- Periods stopping or failing to start.
- Eating as little as possible, taking a long time to eat food due to repeated chewing, or eating only low-calorie foods.
- Showing an interest in cooking, food shopping, reading recipe books, feeding others.
- Eating small or normal portions of food but then exercising to burn off the calories.
- Attempting to control weight by trying to get rid of the food, for example by vomiting or using laxatives, which do not achieve this purpose and can be very dangerous.
- Wearing baggy clothes.
- Saying they don’t feel hungry at mealtimes.
- Withdrawing from family and friends, not wanting to go out, particularly to situations involving food.
- Fainting, feeling dizzy or cold
- Complaining of abdominal discomfort, for example, stomach bloating, pains.
- Experiencing constipation due to minimal food/fluid intake.
- Dry skin and thin hair that falls out easily.
- Growth of downy hair on the body (known as ‘lanugo’ hair).
- Feeling tired and having problems sleeping.
- Feelings of depression and mood swings.
- Losing interest in normal hobbies and activities.
How is anorexia nervosa normally diagnosed?
Identifying that a child or young person has anorexia nervosa can be difficult as often they don’t believe they are unwell or have a problem.
A health care professional will measure weight and height to plot where the child falls in terms of body mass index centiles. This is a way of checking if weight is appropriate for height. They will also ask questions about how the young person feels about him- or herself, in particular in relation to weight and shape but also more generally, as well as about their attitudes to food and eating.
A diagnosis of anorexia nervosa will only be made if the the child has lost significant amount of weight relative to their healthy weight, and they have changed their eating behaviour to avoid certain types of foods driven by a fear of fatness.
Sometimes it is necessary to rule out other causes of weight loss, such as diabetes, thyroid problems or some other medical cause before a diagnosis of anorexia nervosa can be confirmed.
How is anorexia nervosa treated?
With anorexia nervosa, it is important to help the child seek help as early as possible. This is because anorexia can cause serious health problems without treatment, and the earlier the treatment starts the more likely it is to work. If they do not get help, girls with anorexia may stop having periods and delay puberty. This can lead to problems having a baby later in life. It can also affect growth and bones, making them break more easily. This can result in osteoporosis even as a teenager.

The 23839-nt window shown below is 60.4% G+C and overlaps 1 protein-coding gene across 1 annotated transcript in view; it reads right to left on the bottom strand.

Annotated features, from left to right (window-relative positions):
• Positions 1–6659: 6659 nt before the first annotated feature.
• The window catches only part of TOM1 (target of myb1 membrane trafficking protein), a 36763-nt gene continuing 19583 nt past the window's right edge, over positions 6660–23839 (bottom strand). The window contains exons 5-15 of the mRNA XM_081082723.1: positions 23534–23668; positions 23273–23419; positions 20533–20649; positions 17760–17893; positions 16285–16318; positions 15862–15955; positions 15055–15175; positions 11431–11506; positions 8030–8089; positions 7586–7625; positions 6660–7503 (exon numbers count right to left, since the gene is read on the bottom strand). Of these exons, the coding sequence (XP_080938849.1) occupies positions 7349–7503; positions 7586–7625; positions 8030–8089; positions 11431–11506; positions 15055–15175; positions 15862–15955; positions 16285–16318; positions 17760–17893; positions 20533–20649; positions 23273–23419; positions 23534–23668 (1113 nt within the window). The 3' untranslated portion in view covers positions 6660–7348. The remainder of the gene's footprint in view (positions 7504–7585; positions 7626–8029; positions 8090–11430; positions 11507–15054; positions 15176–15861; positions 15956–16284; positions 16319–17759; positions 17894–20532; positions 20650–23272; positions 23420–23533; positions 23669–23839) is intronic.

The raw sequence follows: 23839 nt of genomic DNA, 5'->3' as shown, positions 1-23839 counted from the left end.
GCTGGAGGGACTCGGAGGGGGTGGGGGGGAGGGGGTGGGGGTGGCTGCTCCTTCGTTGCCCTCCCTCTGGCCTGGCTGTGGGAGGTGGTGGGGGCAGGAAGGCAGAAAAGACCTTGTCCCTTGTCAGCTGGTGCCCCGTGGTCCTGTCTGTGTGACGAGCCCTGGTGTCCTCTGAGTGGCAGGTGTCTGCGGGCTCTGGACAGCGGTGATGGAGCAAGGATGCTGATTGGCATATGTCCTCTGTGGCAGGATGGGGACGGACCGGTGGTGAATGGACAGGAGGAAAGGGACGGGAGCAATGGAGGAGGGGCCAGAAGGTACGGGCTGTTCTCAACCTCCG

Treatment for anorexia nervosa is often hard work for all concerned, but varies from case to case. The first step is to recognize that the young person has a problem and seek appropriate help and support. As it can be difficult for a young person to recognize they have a problem, it may be that other people become concerned first. This could be parents, teachers, friends, brothers or sisters or other relatives. Talking about the situation with the young person is important in the early stages of helping them to agree to seek help.
Usually the family doctor will refer the young person to a service that specialises in anorexia nervosa. This may be a local child and adolescent mental health service or a more specialist eating disorder service. Staff in these services will help parents to encourage the child to start eating more adequate amounts and will provide input to help the young person. A dietitian may advise regarding meal planning. Family work has been shown to be helpful in the majority of cases and is likely to be offered. Sometimes individual therapy may be offered to your child as well.
What happens next?
Treatment can take a long time and can be difficult but most people do get back to a normal weight and make a full recovery. It is not true that people with anorexia nervosa can never really fully recover. There are many people who had anorexia nervosa when they were younger, who lead perfectly normal lives and no longer have problems with eating that affect them day to day.